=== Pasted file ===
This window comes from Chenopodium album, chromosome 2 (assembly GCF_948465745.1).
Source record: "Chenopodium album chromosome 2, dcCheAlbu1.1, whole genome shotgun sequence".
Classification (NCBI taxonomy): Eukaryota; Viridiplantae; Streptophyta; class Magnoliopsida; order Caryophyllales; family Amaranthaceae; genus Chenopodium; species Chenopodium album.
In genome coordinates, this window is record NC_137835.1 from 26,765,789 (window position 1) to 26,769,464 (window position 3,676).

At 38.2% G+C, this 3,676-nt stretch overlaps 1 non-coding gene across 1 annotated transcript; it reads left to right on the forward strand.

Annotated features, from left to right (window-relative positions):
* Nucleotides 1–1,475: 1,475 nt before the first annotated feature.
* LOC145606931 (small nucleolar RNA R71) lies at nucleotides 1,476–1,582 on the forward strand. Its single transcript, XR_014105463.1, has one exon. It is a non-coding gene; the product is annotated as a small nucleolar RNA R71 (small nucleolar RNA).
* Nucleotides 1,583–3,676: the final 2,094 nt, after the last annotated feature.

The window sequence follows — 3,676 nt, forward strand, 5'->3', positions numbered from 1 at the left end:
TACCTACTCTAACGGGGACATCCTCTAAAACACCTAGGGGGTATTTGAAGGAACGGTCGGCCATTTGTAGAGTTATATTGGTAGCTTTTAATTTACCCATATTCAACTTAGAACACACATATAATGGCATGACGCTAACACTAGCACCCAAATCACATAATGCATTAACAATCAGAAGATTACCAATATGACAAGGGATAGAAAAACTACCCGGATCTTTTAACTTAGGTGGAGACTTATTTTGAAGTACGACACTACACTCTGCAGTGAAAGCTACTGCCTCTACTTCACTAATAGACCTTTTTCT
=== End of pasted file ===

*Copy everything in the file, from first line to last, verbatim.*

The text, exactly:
This window comes from Chenopodium album, chromosome 2 (assembly GCF_948465745.1).
Source record: "Chenopodium album chromosome 2, dcCheAlbu1.1, whole genome shotgun sequence".
Classification (NCBI taxonomy): Eukaryota; Viridiplantae; Streptophyta; class Magnoliopsida; order Caryophyllales; family Amaranthaceae; genus Chenopodium; species Chenopodium album.
In genome coordinates, this window is record NC_137835.1 from 26,765,789 (window position 1) to 26,769,464 (window position 3,676).

At 38.2% G+C, this 3,676-nt stretch overlaps 1 non-coding gene across 1 annotated transcript; it reads left to right on the forward strand.

Annotated features, from left to right (window-relative positions):
* Nucleotides 1–1,475: 1,475 nt before the first annotated feature.
* LOC145606931 (small nucleolar RNA R71) lies at nucleotides 1,476–1,582 on the forward strand. Its single transcript, XR_014105463.1, has one exon. It is a non-coding gene; the product is annotated as a small nucleolar RNA R71 (small nucleolar RNA).
* Nucleotides 1,583–3,676: the final 2,094 nt, after the last annotated feature.

The window sequence follows — 3,676 nt, forward strand, 5'->3', positions numbered from 1 at the left end:
TACCTACTCTAACGGGGACATCCTCTAAAACACCTAGGGGGTATTTGAAGGAACGGTCGGCCATTTGTAGAGTTATATTGGTAGCTTTTAATTTACCCATATTCAACTTAGAACACACATATAATGGCATGACGCTAACACTAGCACCCAAATCACATAATGCATTAACAATCAGAAGATTACCAATATGACAAGGGATAGAAAAACTACCCGGATCTTTTAACTTAGGTGGAGACTTATTTTGAAGTACGACACTACACTCTGCAGTGAAAGCTACTGCCTCTACTTCACTAATAGACCTTTTTCT